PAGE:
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Journal of Probability and Statistics
Volume 2018, Article ID 4816716, 13 pages
Research Article

Smoothed Conditional Scale Function Estimation in AR(1)-ARCH(1) Processes

1Department of Mathematics, Pan African University Institute for Basic Sciences, Technology and Innovation, P.O. Box 62000, Nairobi 00200, Kenya
2Department of Mathematics, Machakos University, P.O. Box 136, Machakos 90100, Kenya
3Department of Statistics and Actuarial Sciences, Jomo Kenyatta University of Agriculture and Technology, P.O. Box 62000, Nairobi 00200, Kenya

Correspondence should be addressed to Lema Logamou Seknewna;

Received 27 November 2017; Revised 11 January 2018; Accepted 24 January 2018; Published 12 March 2018

Academic Editor: Aera Thavaneswaran

Copyright © 2018 Lema Logamou Seknewna et al. This is an open access article distributed under the Creative Commons Attribution License, which permits unrestricted use, distribution, and reproduction in any medium, provided the original work is properly cited.


The estimation of the Smoothed Conditional Scale Function for time series was taken out under the conditional heteroscedastic innovations by imitating the kernel smoothing in nonparametric QAR-QARCH scheme. The estimation was taken out based on the quantile regression methodology proposed by Koenker and Bassett. And the proof of the asymptotic properties of the Conditional Scale Function estimator for this type of process was given and its consistency was shown.

1. Introduction

Consider a Quantile Autoregressive model,where is the Conditional Quantile Function of given and the innovation is assumed to be independent and identically distributed with zero quantile and constant scale function; see [1]. A kernel estimator of has been determined and its consistency is shown [2]. A bootstrap kernel estimator of was determined and shown to be consistent [3]. This research will extend [3] by assuming that the innovations follow Quantile Autoregressive Conditional Heteroscedastic process similar to Autoregressive-Quantile Autoregressive Conditional Heteroscedastic process proposed in [1]:where is the conditional -quantile function of given ; is a conditional scale function at -level, and is independent and identically distributed (i.i.d.) error with zero -quantile and unit scale. The function can be expressed aswhere is the so-called volatility found in [4, 5] which are papers of reference on Engle’s ARCH models among many others and is a positive constant depending on [see [6]]. An example of this kind of function is Autoregressive-Generalized Autoregressive Conditional Heteroscedastic AR(1)-GARCH(1,1),where , , , , , , , , and with 0 mean and variance 1. Note that may also be an ARMA (see [7]). The specifications for model (4) are given in Section 4.2.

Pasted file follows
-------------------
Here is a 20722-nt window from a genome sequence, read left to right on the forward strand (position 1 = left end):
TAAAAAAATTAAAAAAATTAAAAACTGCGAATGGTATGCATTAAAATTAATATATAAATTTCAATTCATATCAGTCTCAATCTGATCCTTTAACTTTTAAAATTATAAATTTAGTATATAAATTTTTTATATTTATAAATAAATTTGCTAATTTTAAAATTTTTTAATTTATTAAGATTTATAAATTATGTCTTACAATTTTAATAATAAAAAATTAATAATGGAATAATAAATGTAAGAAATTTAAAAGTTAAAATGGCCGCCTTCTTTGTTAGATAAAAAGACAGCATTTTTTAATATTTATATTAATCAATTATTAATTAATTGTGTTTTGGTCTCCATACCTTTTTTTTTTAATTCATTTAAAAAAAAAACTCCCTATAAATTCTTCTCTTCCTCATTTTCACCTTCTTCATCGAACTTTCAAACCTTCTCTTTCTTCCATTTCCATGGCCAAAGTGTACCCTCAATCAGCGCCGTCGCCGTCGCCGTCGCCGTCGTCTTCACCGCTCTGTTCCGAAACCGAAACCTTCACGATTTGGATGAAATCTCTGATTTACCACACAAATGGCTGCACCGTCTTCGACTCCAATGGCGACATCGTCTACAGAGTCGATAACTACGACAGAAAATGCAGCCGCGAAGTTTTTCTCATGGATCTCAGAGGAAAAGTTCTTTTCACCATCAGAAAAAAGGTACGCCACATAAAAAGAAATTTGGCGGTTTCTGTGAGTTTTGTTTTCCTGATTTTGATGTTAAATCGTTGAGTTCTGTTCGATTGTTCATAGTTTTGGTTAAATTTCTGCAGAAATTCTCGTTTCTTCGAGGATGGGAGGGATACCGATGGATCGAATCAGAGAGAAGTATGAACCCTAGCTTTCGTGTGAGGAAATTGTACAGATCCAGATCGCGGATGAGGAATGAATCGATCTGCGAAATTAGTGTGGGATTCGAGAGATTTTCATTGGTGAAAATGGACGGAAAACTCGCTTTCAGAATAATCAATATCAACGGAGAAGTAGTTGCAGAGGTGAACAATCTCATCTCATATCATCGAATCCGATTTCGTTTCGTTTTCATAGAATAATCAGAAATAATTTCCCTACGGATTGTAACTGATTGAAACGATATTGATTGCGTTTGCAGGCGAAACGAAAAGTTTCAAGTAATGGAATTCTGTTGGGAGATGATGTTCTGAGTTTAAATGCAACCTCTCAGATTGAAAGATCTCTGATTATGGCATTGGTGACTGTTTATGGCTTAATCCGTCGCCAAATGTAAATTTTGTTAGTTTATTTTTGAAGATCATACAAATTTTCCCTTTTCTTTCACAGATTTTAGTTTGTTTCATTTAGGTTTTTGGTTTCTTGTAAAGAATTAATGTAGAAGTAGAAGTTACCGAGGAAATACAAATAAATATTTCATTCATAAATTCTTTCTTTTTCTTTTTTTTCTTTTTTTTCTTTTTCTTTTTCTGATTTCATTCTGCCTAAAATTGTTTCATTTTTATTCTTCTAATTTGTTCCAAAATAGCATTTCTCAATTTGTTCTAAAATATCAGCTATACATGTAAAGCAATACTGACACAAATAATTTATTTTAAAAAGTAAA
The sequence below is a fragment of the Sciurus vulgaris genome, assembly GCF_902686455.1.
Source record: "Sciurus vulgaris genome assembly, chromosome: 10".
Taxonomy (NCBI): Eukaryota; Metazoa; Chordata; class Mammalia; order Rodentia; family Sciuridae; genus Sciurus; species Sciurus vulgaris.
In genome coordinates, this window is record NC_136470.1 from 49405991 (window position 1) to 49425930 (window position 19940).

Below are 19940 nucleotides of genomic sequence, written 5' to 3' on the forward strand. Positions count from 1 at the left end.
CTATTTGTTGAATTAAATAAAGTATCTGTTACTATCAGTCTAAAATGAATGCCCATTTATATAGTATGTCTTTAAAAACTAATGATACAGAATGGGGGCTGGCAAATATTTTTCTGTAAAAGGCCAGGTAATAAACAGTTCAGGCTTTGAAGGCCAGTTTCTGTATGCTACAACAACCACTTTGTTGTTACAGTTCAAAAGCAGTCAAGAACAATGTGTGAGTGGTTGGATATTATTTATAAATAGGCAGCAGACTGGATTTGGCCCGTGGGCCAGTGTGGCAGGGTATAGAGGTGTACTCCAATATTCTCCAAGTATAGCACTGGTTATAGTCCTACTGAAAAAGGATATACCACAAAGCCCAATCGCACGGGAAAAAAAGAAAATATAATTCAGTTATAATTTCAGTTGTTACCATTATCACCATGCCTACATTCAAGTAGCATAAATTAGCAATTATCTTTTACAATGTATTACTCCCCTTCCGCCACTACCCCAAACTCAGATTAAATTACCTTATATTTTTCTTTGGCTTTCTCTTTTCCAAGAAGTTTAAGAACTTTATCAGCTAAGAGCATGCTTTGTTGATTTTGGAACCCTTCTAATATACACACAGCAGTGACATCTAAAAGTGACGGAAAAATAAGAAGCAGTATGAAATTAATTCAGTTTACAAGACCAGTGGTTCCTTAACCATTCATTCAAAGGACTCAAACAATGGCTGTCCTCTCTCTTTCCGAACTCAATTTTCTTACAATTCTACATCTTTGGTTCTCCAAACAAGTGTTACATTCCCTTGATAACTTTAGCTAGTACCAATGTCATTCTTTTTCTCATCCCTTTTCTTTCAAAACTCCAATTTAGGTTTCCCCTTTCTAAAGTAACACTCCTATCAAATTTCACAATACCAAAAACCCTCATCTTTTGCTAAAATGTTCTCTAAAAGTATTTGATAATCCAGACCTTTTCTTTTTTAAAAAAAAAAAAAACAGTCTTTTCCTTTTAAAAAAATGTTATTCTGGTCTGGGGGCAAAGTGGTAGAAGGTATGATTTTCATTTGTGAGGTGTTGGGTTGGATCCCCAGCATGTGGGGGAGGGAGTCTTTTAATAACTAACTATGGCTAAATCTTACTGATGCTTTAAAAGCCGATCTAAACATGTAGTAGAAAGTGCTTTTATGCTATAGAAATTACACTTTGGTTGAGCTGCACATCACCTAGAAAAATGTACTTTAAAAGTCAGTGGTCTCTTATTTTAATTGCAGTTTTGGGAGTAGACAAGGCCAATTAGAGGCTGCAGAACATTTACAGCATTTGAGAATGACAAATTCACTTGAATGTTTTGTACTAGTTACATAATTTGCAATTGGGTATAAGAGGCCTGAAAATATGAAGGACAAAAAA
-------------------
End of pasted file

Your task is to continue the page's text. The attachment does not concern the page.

Considering other financial time series models, the model (1) can be seen as a robust generalization of AR-ARCH-models, introduced in [7], and their nonparametric generalizations reviewed by [8]. For instance, consider a financial time series model of AR()-ARCH()-type,where and and are arbitrary functions representing, respectively, the conditional mean and conditional variance of the process.

The focus of this paper is to determine a smoothed estimator of the conditional scale function (CSF) and its asymptotic properties. This study is essential since volatility is inherent in many areas, for example, hydrology, finance, and weather. The volatility needs to be estimated robustly even when the moments of distribution do not exist.

A partitioned stationary -mixed time series , where the and the variate are, respectively, -measurable and -measurable, is considered. For some , the conditional -quantile of given the past assumed to be determined by is estimated. For simplicity, we assume that throughout the rest of the discussion.

We derive a smoothed nonparametric estimator of and show its consistency using standard estimate of Nadaraya [9]-Watson [10] type. This estimate is obtained from the estimate of the conditional scale function in [11] which is a type of estimator that has some disadvantages of not being adaptive and having some boundary effects but can be fixed by well-known techniques ([12]). It is though a constrained estimator in and a monotonically increasing function. This is very important to our estimation of the conditional distribution function and its inverse.

2. Methods and Estimations

Let and denote the probability density function (pdf) of and the joint pdf of . The dependence between the exogenous and the endogenous variables is described by the following conditional probability density function (CPDF):and the conditional cumulative distribution function (CCDF)The estimation of the conditional scale function is derived through the CCDF. However, the following assumptions and definitions (these assumptions are commonly used for kernel density estimation (KDE), bias reduction [13], asymptotic properties, and normality proof) are necessary (see Table 1).

Table 1: Description of the most used kernel functions.

Assumption 1. (i) and exist.(ii)For fixed , and are continuous in the neighborhood of where the estimator is to be estimated.(iii)The derivatives and for exist.(iv) is a convex function in for fixed .(v)The conditional density exists and is continuous in the neighborhood of .(vi).

Assumption 2. The kernel function is(i)Symmetrical: with (ii)Nonnegative and bounded: for , , (iii)Lipschitz: , such that for all (iv)A pdf: with .